Cover: Employee Engagement in the NHS

Employee Engagement in the NHS

A secondary data analysis of the NHS Healthy Workforce and Britain's Healthiest Workplace surveys

Published Oct 11, 2018

by Marco Hafner, Martin Stepanek, Eleftheria Iakovidou, Christian Van Stolk

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Research Questions

  1. What is the potential link between organisational, personal and health-related factors and employee engagement?
  2. How is engagement linked with the outcomes at the individual or organisational level?

Staff health and wellbeing is an important area for employers. Leading a healthy life, both physically and mentally, helps the individual health of employees, but also benefits employers through boosting productivity in the workplace. The Five Year Forward View strategy, published by NHS England in 2014, underscores the importance of staff health and wellbeing as a crucial factor in improving the performance of the NHS and chief executive Simon Stevens announced a number of new initiatives and policy developments aimed at improving health and wellbeing within the workforce in 2015.

RAND Europe conducted an independent study to examine the factors associated with engagement among NHS employees as part of a project with the Health Foundation, a charity committed to bringing about better health and healthcare in the UK. RAND Europe analysed data from the NHS Healthy Workforce Survey, conducted in 2016 across 35 UK NHS organisations, as well as VitalityHealth's Britain's Healthiest Workplace (BHW) survey in 2016, which involved RAND Europe's analysis of the survey results. The views expressed in the study are the authors' own and do not necessarily represent the views of the Health Foundation.

Key Findings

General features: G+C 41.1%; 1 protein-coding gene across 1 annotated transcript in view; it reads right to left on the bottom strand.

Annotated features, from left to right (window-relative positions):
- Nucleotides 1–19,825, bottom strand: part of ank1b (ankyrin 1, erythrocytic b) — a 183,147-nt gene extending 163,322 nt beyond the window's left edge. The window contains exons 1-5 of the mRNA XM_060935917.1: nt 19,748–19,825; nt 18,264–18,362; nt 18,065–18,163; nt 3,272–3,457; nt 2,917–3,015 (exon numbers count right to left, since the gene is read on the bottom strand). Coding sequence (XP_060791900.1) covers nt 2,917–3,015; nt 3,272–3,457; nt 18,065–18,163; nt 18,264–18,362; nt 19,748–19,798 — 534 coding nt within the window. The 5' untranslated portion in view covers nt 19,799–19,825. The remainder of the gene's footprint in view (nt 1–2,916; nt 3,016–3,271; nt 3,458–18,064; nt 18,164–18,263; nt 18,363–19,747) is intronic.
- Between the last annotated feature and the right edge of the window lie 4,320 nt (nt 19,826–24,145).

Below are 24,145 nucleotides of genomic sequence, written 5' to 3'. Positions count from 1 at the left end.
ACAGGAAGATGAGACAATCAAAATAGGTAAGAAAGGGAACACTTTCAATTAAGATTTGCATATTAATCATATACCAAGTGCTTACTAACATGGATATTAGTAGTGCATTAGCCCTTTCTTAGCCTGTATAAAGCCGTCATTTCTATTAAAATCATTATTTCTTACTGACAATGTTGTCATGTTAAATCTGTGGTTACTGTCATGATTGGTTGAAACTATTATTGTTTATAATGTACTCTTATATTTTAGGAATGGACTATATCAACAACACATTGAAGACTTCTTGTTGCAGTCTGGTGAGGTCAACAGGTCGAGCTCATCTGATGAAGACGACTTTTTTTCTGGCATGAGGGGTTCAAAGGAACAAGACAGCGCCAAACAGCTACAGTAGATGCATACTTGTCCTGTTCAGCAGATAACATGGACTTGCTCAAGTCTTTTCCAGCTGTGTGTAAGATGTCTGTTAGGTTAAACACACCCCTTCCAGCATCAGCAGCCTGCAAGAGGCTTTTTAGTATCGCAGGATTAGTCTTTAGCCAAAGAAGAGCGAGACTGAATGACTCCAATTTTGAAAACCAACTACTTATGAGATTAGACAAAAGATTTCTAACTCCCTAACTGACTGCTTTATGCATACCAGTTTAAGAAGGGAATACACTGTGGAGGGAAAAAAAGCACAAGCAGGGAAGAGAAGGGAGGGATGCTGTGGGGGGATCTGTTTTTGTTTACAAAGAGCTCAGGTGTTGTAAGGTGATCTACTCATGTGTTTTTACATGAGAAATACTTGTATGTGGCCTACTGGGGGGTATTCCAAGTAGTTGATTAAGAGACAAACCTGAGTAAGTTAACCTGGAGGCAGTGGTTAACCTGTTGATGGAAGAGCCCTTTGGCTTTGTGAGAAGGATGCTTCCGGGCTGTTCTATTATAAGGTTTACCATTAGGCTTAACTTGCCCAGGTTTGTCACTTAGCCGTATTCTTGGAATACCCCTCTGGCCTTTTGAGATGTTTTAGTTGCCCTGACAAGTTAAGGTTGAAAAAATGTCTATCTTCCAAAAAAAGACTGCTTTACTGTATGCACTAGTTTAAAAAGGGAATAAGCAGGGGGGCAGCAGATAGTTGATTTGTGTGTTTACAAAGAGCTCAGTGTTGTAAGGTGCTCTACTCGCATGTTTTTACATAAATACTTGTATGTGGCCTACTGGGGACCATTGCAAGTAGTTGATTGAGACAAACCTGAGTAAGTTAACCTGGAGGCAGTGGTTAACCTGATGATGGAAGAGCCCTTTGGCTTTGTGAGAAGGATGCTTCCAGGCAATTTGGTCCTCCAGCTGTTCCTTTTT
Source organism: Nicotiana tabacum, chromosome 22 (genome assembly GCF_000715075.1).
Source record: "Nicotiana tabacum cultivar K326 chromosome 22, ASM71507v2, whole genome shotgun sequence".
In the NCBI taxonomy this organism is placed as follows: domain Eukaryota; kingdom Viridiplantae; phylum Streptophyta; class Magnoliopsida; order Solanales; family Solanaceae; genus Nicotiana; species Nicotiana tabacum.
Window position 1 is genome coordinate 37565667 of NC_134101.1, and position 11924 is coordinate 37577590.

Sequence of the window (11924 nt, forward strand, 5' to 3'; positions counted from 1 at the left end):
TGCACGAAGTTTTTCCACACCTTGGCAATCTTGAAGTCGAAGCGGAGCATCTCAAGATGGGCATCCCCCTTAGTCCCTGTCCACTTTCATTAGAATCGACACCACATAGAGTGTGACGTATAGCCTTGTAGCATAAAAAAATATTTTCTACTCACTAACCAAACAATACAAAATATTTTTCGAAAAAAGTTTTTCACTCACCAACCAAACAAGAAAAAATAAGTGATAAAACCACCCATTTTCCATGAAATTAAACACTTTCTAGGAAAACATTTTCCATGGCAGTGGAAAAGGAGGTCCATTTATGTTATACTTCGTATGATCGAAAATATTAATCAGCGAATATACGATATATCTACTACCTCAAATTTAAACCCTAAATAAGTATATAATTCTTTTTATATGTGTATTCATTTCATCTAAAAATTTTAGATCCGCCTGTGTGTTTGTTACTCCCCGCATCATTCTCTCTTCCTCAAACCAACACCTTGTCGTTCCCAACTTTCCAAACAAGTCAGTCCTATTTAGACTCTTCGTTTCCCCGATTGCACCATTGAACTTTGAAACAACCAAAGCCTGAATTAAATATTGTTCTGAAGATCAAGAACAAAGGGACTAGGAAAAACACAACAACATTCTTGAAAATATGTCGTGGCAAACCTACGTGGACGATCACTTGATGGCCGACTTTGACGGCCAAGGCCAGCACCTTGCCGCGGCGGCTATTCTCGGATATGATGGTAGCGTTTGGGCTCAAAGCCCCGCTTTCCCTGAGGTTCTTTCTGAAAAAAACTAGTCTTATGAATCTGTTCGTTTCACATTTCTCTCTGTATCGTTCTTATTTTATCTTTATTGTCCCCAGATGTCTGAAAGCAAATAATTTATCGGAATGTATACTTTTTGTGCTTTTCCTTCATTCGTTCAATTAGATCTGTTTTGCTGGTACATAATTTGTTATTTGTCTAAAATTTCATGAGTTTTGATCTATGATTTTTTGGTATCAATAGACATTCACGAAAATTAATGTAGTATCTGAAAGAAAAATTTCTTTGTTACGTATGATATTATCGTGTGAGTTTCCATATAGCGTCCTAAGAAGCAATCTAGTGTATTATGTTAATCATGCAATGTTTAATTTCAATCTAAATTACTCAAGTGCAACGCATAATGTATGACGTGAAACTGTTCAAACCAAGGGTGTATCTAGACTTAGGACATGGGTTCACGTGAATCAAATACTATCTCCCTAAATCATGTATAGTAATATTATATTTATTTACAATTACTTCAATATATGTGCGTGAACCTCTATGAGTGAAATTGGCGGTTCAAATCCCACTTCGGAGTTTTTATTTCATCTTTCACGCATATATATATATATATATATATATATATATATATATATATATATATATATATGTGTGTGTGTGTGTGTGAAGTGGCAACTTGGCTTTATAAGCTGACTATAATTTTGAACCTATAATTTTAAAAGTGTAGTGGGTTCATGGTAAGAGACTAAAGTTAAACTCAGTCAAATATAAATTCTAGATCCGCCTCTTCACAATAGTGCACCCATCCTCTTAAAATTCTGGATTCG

• Comparing the NHS to other sectors in the UK, the findings suggest that employee engagement in the NHS is lower than in some UK sectors, such as media and telecommunications and professional services, but better than in others, such as financial services and logistics.
  • When examining factors associated with employee engagement in the NHS, the report suggests that a number of demographic factors are associated with levels of engagement, including gender and age. For instance, female employees tend to report higher levels of engagement, whereas engagement tends to decrease with age before levelling in the mid-50s and then increasing again in the years before retirement.
  • Employees working in different NHS occupations report different levels of engagement. For instance, among employees in social care, admin and general management levels of engagement tend to be lower on average. In contrast, employees in medical and dental occupations, and nursing and healthcare assistants tend to report higher levels of engagement.


  • A 'one size fits all' approach to NHS staff engagement is unlikely to be the answer.
  • Staff engagement differs among the groups that make up the NHS population. Therefore, approaches aimed at improving staff engagement will need to be targeted at specific groups.
  • It is important to keep making the business case for improved staff engagement to key policy makers and decision-makers in the service starting possibly with finance directors and chief executives.

Research conducted by

The research described in this report was conducted by RAND Europe.

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